Weather modification pilot project continues in three Wyoming mountain ranges
The Wyoming Weather Modification Pilot Program (WWMPP) is wrapping up its sixth winter of a cloud seeding study, and hopes to continue the program through the next two winters.
Cloud seeding is the act of creating additional snowfall from clouds through injecting those that contain super cooled liquid water (SLW), and that are in a temperature range that permits efficient ice nuclei activation, with a silver iodide/acetone smoke created through burning propane.
“This silver iodide smoke gets into these cloud and creates (hopefully) the snow you see on the ground,” explains Roy Rasmussen of the National Center for Atmospheric Research (NCAR).
“After the initial five-year pilot program we approached the legislature and received $2.85 million in additional funding last year. That provided us with enough funding to finish this year, and next year’s winter season. We intend to approach the legislature again next year to ask for funding for one more year, so we have eight years in the project. It’s all about getting enough cases to reach statistical significance at this point,” explains Wyoming Water Development Commission Program Manager Barry Lawrence.
He adds that the first two years of the program, 2005-2006 and 2006-2007, were spent getting permits drawn up, completing exploratory studies, installing equipment and reviewing the scientific experimental design.
The last three years of the program have been spent collecting data in two target areas, in hopes of reaching numbers that will be of statistical significance. These areas include the Medicine Bow Range and the Sierra Madre Range in southern Wyoming as one target area, and the Wind River Mountains in west-central Wyoming as another.
Seeding is done using 26 ground-based generators developed by Weather Modification Incorporated (WMI).
“The generators burn a seeding solution, producing a fine aerosol that is then ingested by the clouds. The burner assembly consists of a shroud that houses the propane burner, atomizing nozzle and igniter. The silver iodide solution flows to the atomizing nozzle where it is sprayed into a propane flame. A series of valves controls the flow of propane, nitrogen and seeding solution. Solar panels provide DC power and remote capability is provided through a control computer and satellite communication link. The network of generators is controlled by a centrally located computer, where the user can control and monitor the performance and status of each generator,” says WMI.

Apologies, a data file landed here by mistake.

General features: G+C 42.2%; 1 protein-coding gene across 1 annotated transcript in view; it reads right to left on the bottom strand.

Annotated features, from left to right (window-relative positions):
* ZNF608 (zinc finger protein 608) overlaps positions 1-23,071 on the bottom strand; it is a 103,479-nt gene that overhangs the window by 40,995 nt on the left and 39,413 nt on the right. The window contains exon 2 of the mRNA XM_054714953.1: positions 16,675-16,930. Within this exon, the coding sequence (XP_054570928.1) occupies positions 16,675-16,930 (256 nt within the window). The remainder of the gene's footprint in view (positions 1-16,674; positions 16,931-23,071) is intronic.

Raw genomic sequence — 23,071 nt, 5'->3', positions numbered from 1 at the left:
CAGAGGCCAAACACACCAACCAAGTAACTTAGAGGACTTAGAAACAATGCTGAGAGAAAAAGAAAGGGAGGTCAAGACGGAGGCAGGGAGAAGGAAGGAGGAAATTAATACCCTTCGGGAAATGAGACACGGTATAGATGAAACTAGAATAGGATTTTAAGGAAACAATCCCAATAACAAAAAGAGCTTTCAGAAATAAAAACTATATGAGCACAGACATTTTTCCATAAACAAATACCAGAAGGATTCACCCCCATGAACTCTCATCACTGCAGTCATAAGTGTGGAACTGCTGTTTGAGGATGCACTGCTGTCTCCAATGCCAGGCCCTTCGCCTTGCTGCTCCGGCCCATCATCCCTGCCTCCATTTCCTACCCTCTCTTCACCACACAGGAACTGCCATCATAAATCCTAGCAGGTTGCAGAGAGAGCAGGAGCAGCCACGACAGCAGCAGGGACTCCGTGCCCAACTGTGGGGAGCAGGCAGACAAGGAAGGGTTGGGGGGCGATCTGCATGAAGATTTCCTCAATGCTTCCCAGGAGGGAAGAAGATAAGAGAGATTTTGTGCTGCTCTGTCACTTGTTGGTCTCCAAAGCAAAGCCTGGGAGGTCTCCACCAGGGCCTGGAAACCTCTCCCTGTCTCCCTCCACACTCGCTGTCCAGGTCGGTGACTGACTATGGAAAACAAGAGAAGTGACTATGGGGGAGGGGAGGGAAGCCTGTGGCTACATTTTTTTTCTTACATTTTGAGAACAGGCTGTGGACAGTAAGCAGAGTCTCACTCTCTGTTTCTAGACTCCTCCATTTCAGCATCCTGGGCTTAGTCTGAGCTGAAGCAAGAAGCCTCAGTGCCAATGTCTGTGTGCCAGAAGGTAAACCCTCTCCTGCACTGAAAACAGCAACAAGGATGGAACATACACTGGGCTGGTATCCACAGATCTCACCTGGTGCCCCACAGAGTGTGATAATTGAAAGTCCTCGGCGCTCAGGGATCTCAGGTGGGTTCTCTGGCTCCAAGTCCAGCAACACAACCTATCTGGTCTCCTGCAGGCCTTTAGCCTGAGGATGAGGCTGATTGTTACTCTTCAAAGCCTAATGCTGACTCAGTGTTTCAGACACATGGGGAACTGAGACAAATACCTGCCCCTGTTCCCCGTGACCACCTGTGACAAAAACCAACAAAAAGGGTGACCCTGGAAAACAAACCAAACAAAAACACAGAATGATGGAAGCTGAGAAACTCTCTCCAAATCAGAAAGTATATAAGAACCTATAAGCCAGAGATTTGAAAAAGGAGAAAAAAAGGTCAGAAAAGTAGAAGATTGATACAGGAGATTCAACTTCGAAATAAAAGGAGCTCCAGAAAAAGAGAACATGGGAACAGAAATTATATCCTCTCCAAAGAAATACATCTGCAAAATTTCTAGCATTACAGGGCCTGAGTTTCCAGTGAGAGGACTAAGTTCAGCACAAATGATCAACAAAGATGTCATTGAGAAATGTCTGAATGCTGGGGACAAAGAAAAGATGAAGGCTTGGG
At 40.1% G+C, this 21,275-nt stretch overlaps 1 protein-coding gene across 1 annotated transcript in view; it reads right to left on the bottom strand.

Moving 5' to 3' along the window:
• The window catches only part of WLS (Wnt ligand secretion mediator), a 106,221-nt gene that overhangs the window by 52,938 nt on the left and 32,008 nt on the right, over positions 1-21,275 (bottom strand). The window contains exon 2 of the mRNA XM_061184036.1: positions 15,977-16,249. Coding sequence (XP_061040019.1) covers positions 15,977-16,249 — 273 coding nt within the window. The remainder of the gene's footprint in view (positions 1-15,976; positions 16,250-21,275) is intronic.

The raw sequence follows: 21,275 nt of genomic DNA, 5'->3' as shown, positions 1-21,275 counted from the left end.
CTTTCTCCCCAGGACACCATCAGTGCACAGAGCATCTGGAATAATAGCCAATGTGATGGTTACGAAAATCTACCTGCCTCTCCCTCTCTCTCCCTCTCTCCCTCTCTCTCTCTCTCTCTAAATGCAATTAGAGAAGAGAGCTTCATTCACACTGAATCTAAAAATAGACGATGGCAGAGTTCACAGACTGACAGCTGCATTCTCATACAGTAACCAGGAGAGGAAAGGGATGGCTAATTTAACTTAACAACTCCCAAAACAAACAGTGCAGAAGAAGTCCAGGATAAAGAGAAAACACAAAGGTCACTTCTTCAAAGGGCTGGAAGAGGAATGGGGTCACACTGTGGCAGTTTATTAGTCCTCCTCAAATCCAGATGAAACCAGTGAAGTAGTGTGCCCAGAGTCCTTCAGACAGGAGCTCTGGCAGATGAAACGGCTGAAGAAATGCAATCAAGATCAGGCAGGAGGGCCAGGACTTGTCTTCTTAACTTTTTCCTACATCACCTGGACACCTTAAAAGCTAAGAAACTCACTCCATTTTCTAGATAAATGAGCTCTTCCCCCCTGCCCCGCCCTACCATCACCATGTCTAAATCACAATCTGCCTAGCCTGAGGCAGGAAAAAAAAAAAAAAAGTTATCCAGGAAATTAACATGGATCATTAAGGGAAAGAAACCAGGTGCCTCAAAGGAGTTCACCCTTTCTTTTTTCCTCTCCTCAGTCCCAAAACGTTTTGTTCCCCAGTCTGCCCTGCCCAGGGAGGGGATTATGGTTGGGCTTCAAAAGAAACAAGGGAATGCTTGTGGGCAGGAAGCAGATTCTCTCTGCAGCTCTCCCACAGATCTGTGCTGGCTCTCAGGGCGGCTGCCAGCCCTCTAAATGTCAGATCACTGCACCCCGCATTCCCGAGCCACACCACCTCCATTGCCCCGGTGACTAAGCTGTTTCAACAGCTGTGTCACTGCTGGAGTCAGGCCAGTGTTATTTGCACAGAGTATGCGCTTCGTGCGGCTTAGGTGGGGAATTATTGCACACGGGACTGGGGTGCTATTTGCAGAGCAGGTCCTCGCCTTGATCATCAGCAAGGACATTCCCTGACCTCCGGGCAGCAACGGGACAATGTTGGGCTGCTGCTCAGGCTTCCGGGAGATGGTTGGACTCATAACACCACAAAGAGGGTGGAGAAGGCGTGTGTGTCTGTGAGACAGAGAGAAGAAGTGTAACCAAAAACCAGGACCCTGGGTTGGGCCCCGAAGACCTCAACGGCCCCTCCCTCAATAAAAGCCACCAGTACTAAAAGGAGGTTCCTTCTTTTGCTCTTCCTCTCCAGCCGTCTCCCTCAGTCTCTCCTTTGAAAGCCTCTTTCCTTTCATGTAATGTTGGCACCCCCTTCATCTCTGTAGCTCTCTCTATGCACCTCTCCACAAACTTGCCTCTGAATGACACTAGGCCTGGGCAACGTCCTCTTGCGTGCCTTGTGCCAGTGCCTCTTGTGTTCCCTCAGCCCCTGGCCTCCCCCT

“One of the ways we determine if the smoke is getting into clouds and creating additional snowpack is with radiometers, which look like a big mailbox. These are a way to remotely detect whether there is SLW in the cloud. We have three radiometers deployed: one upstream of the Medicine Bows, the Wind Rivers and the Sierra Madres,” explains Rasmussen. “In addition, we at NCAR are running a numerical model. This is a state-of-the-art weather forecast model we run every three hours, and we give the forecasters forecasts of where the winds are going, what the temperature is going to be and what kind of SLW we will have over the ranges. That information can then be used to help them decide on cases.”
Weather balloons are also used to determine when to start a case. Each case consists of a four-hour seeding period with a “buffer” period of four hours to clear the areas of seeding materials, which become one statistical unit. Forecasters gathering data on the resulting snowfall are not told which generators were turned on for any given case, to ensure their results are unbiased.
“We initially saw the potential to increase snowpack by 10 to 15 percent. We had 84 cases going into this season, and had 101 cases by February 2011. We need 166 cases for statistical significance. We average about 30 cases a year, so that’s why we feel we need two more years,” notes Lawrence.
He adds that, as of press time, cloud seeding had been suspended in the Sierra Madres and Medicine Bows because of snow water equivalent amounts in the target areas. Cases are still occurring in the Wind River Mountains, which have had a total of 15 events for this winter. This winter the Sierra Madres and Medicine Bows split 24 events roughly half-and-half between them prior to suspension.
“The degree of confidence with the numbers is not where it needs to be to start releasing that information,” explains Lawrence of the reason why data showing snowpack results for the project’s completed years isn’t yet public, and why those involved in the project are continuing to work toward enough cases to reach statistical significance.
“I can tell you that trends are developing, and, as of today, they are positive and encouraging for cloud seeding as a means for snowpack augmentation,” he adds.
Lawrence and Rasmussen spoke during the Wyoming Farm Bureau Federation Legislative Meeting in Cheyenne on Feb. 15. Heather Hamilton is editor of the Wyoming Livestock Roundup and can be reached at firstname.lastname@example.org.